Just two weeks after Target agreed to a $39 million settlement for a 2013 data breach, the retailer faces a data leak of personal information from the Target app. The leak, which includes personal data (e.g. names, addresses, email addresses, etc.), stems from a major API weakness.
The Target app API requires no authentication, and a security firm had little trouble pulling personal data from the app. Avast, the security firm that uncovered the weakness, initially sought to determine the information a number of retailers retrieved from customers via retailer apps (i.e. Home Depot, J.C. Penney, Target, Macy's Safeway, Walgreens, and Walmart). In the end, Avast found that the wishlist functionality within the Target app keeps a database of wishlists, and the names, addresses, email addresses and other information associated with such lists. Because the API requires no authentication, the only required information to retrieve personal data from the Target app is the user ID. Once Avast (or any run of the mill hacker) determines how the user ID is generated, the API returns personal data in a straightforward JSON file.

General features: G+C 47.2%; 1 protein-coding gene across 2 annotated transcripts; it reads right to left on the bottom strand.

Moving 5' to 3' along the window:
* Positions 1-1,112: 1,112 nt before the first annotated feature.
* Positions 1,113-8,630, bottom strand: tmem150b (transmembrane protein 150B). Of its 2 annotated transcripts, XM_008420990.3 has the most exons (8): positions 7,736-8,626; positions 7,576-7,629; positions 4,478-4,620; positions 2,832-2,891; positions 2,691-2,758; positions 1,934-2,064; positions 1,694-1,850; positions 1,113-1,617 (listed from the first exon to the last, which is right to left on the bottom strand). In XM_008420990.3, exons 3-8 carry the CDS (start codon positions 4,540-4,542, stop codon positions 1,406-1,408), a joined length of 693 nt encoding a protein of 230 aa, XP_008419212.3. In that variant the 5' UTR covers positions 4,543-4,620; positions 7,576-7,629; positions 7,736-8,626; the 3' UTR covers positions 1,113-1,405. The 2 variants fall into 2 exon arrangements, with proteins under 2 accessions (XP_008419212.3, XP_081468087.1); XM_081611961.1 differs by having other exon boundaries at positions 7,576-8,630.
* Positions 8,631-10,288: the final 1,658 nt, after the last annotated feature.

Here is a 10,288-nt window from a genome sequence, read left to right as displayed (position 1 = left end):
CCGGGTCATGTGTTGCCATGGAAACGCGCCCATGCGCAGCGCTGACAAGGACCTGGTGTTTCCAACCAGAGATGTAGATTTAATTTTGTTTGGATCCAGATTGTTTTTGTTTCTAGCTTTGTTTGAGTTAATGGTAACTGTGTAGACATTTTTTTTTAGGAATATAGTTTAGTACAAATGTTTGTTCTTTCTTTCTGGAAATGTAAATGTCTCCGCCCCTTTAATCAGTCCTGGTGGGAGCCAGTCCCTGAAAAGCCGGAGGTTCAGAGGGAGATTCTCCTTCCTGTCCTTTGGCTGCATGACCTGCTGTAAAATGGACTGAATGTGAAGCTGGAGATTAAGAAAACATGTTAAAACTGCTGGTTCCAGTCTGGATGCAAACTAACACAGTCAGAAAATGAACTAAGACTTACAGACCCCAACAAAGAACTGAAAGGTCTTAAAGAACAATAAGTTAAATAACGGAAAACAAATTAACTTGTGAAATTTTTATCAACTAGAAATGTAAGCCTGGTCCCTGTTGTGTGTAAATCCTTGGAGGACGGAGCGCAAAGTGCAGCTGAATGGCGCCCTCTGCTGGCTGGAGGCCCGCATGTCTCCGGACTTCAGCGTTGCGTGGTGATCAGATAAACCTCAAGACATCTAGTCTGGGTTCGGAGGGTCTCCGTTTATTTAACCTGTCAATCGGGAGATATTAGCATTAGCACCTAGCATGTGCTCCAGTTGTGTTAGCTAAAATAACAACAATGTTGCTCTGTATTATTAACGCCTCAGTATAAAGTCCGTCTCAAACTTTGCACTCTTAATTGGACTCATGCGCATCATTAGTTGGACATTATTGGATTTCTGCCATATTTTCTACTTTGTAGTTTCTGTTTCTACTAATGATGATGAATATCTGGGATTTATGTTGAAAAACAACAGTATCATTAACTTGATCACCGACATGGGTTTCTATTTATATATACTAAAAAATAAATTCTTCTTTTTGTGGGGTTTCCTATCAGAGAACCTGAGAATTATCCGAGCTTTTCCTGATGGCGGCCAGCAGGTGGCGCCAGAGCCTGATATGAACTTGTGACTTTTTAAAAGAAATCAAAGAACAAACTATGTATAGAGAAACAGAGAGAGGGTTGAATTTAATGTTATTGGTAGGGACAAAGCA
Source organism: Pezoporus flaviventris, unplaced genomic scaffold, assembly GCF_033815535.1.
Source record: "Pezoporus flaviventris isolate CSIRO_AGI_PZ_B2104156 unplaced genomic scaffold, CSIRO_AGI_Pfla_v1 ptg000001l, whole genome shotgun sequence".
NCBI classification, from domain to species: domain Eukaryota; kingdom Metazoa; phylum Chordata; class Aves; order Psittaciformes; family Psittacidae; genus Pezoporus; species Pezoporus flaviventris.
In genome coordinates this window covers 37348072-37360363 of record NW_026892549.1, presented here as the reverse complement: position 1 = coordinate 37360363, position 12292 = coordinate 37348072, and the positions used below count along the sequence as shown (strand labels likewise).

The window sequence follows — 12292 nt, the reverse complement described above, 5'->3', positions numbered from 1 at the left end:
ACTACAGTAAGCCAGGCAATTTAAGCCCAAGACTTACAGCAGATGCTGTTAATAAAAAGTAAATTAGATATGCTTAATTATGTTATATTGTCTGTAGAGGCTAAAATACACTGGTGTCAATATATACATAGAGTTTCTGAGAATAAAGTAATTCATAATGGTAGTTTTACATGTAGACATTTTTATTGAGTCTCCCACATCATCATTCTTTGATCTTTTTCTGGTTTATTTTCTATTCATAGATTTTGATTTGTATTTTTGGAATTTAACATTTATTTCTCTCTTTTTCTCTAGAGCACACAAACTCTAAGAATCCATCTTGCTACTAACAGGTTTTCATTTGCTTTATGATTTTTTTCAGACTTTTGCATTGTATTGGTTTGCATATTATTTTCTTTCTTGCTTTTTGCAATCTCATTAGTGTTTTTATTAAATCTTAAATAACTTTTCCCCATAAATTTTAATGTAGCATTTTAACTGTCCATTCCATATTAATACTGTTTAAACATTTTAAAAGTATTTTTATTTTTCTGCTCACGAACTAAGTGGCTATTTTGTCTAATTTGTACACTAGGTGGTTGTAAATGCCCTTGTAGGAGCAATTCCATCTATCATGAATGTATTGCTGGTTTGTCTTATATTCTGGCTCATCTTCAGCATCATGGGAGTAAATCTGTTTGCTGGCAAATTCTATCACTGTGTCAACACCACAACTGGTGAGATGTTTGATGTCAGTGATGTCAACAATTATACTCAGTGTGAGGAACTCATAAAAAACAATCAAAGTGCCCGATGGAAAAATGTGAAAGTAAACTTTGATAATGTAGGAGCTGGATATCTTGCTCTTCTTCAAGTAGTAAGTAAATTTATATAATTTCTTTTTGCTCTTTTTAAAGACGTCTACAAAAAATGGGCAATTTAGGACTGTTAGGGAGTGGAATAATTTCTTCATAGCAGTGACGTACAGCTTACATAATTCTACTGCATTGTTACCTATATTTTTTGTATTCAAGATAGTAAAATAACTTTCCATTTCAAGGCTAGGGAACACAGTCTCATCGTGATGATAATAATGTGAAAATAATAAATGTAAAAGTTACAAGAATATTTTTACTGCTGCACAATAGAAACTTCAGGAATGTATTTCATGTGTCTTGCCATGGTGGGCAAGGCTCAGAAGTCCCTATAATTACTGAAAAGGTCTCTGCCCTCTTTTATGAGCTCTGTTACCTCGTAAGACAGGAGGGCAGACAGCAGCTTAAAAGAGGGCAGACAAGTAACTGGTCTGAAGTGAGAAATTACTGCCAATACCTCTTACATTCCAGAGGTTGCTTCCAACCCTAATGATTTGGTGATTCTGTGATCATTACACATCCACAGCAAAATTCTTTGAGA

The JSON file returned includes user names, email addresses, shipping addresses, phone number, registry types, and items on such registries. Accordingly, Target wishlists may very well be shared with many parties outside of friends and family members who the Target app user desires to share the list with. Avast aggregated data from 5,000 inputs to run statistical analysis, but did not store any personal information. Target has not yet commented on the discovery, but keep any eye out for the company's reaction.